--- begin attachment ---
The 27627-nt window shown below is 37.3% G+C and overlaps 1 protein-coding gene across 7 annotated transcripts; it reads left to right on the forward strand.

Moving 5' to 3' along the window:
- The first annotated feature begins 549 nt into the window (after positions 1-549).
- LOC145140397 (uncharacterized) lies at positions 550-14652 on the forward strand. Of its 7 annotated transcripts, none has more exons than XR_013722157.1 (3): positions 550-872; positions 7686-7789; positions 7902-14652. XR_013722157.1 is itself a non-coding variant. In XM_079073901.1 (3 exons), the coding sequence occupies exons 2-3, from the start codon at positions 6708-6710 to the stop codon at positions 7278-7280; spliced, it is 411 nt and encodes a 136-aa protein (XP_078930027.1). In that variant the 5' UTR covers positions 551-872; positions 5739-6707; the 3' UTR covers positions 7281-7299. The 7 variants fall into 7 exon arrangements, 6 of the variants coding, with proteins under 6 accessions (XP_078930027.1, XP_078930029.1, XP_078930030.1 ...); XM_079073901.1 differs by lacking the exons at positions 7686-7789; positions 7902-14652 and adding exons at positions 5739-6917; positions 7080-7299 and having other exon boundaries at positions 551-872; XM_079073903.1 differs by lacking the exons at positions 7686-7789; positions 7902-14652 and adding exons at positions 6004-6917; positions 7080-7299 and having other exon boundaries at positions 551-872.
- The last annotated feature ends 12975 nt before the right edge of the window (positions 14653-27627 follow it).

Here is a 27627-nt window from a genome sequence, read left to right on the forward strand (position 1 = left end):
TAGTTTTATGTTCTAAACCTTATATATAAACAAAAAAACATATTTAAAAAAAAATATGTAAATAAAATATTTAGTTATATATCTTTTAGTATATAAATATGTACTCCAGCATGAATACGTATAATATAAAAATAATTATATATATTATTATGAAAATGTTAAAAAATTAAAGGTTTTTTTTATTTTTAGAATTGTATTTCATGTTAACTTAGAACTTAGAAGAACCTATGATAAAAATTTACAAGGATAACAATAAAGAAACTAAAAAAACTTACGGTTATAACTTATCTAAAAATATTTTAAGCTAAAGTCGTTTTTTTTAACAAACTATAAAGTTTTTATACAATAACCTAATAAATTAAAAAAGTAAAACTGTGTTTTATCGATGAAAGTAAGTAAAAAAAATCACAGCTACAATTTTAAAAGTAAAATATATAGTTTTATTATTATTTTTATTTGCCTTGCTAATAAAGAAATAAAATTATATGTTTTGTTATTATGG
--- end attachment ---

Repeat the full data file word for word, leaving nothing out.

The 27627-nt window shown below is 37.3% G+C and overlaps 1 protein-coding gene across 7 annotated transcripts; it reads left to right on the forward strand.

Moving 5' to 3' along the window:
- The first annotated feature begins 549 nt into the window (after positions 1-549).
- LOC145140397 (uncharacterized) lies at positions 550-14652 on the forward strand. Of its 7 annotated transcripts, none has more exons than XR_013722157.1 (3): positions 550-872; positions 7686-7789; positions 7902-14652. XR_013722157.1 is itself a non-coding variant. In XM_079073901.1 (3 exons), the coding sequence occupies exons 2-3, from the start codon at positions 6708-6710 to the stop codon at positions 7278-7280; spliced, it is 411 nt and encodes a 136-aa protein (XP_078930027.1). In that variant the 5' UTR covers positions 551-872; positions 5739-6707; the 3' UTR covers positions 7281-7299. The 7 variants fall into 7 exon arrangements, 6 of the variants coding, with proteins under 6 accessions (XP_078930027.1, XP_078930029.1, XP_078930030.1 ...); XM_079073901.1 differs by lacking the exons at positions 7686-7789; positions 7902-14652 and adding exons at positions 5739-6917; positions 7080-7299 and having other exon boundaries at positions 551-872; XM_079073903.1 differs by lacking the exons at positions 7686-7789; positions 7902-14652 and adding exons at positions 6004-6917; positions 7080-7299 and having other exon boundaries at positions 551-872.
- The last annotated feature ends 12975 nt before the right edge of the window (positions 14653-27627 follow it).

Here is a 27627-nt window from a genome sequence, read left to right on the forward strand (position 1 = left end):
TAGTTTTATGTTCTAAACCTTATATATAAACAAAAAAACATATTTAAAAAAAAATATGTAAATAAAATATTTAGTTATATATCTTTTAGTATATAAATATGTACTCCAGCATGAATACGTATAATATAAAAATAATTATATATATTATTATGAAAATGTTAAAAAATTAAAGGTTTTTTTTATTTTTAGAATTGTATTTCATGTTAACTTAGAACTTAGAAGAACCTATGATAAAAATTTACAAGGATAACAATAAAGAAACTAAAAAAACTTACGGTTATAACTTATCTAAAAATATTTTAAGCTAAAGTCGTTTTTTTTAACAAACTATAAAGTTTTTATACAATAACCTAATAAATTAAAAAAGTAAAACTGTGTTTTATCGATGAAAGTAAGTAAAAAAAATCACAGCTACAATTTTAAAAGTAAAATATATAGTTTTATTATTATTTTTATTTGCCTTGCTAATAAAGAAATAAAATTATATGTTTTGTTATTATGG